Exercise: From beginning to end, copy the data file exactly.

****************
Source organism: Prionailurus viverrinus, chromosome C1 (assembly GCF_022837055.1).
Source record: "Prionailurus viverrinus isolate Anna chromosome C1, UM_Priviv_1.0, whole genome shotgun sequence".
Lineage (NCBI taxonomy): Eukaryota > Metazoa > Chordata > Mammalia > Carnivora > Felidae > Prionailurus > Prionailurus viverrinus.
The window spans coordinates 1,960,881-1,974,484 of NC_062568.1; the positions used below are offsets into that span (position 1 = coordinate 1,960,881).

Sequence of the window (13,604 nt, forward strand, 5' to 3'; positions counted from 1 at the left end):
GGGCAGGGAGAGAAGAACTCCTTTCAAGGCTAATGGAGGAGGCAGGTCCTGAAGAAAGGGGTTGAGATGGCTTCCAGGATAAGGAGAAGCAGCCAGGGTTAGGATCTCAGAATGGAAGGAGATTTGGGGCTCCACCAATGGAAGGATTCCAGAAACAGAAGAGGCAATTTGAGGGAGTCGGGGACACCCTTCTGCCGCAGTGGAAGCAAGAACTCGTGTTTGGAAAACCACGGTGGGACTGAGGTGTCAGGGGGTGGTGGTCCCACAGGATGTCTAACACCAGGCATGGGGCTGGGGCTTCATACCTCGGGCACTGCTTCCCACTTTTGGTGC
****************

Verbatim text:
Source organism: Prionailurus viverrinus, chromosome C1 (assembly GCF_022837055.1).
Source record: "Prionailurus viverrinus isolate Anna chromosome C1, UM_Priviv_1.0, whole genome shotgun sequence".
Lineage (NCBI taxonomy): Eukaryota > Metazoa > Chordata > Mammalia > Carnivora > Felidae > Prionailurus > Prionailurus viverrinus.
The window spans coordinates 1,960,881-1,974,484 of NC_062568.1; the positions used below are offsets into that span (position 1 = coordinate 1,960,881).

Sequence of the window (13,604 nt, forward strand, 5' to 3'; positions counted from 1 at the left end):
GGGCAGGGAGAGAAGAACTCCTTTCAAGGCTAATGGAGGAGGCAGGTCCTGAAGAAAGGGGTTGAGATGGCTTCCAGGATAAGGAGAAGCAGCCAGGGTTAGGATCTCAGAATGGAAGGAGATTTGGGGCTCCACCAATGGAAGGATTCCAGAAACAGAAGAGGCAATTTGAGGGAGTCGGGGACACCCTTCTGCCGCAGTGGAAGCAAGAACTCGTGTTTGGAAAACCACGGTGGGACTGAGGTGTCAGGGGGTGGTGGTCCCACAGGATGTCTAACACCAGGCATGGGGCTGGGGCTTCATACCTCGGGCACTGCTTCCCACTTTTGGTGC